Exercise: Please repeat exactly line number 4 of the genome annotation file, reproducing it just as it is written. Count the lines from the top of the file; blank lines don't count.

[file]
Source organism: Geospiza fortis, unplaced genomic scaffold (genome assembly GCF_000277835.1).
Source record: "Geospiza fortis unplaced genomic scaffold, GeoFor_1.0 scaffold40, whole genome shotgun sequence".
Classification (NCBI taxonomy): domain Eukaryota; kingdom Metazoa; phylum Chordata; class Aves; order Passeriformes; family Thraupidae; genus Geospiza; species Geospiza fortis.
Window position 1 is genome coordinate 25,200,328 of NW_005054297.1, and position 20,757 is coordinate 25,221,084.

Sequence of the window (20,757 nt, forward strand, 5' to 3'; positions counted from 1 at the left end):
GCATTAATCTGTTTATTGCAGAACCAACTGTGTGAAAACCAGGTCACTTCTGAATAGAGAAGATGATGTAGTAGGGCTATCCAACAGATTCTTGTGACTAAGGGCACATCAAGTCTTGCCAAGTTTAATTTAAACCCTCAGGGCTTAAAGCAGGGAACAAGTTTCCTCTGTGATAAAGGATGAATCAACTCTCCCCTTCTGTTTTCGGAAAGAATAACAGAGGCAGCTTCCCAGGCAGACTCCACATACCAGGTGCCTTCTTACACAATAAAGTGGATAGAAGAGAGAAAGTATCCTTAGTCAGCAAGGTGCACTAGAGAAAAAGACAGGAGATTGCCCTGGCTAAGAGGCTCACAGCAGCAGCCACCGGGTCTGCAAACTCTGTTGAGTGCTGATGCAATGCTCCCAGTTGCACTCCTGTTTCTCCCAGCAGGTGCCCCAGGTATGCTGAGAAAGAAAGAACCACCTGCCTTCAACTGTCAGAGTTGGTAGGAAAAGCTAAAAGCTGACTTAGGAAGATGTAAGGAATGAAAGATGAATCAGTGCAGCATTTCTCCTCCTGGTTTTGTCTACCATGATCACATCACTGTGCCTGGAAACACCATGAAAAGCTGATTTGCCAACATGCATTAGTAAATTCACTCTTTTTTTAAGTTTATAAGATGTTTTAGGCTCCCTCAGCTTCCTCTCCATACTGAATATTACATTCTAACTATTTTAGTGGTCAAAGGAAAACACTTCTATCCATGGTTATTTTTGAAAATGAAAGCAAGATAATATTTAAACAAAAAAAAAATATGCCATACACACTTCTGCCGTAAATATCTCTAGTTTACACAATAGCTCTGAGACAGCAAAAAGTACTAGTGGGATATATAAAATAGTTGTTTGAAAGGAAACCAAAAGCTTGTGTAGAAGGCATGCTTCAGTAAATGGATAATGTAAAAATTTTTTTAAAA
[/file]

Window position 1 is genome coordinate 25,200,328 of NW_005054297.1, and position 20,757 is coordinate 25,221,084.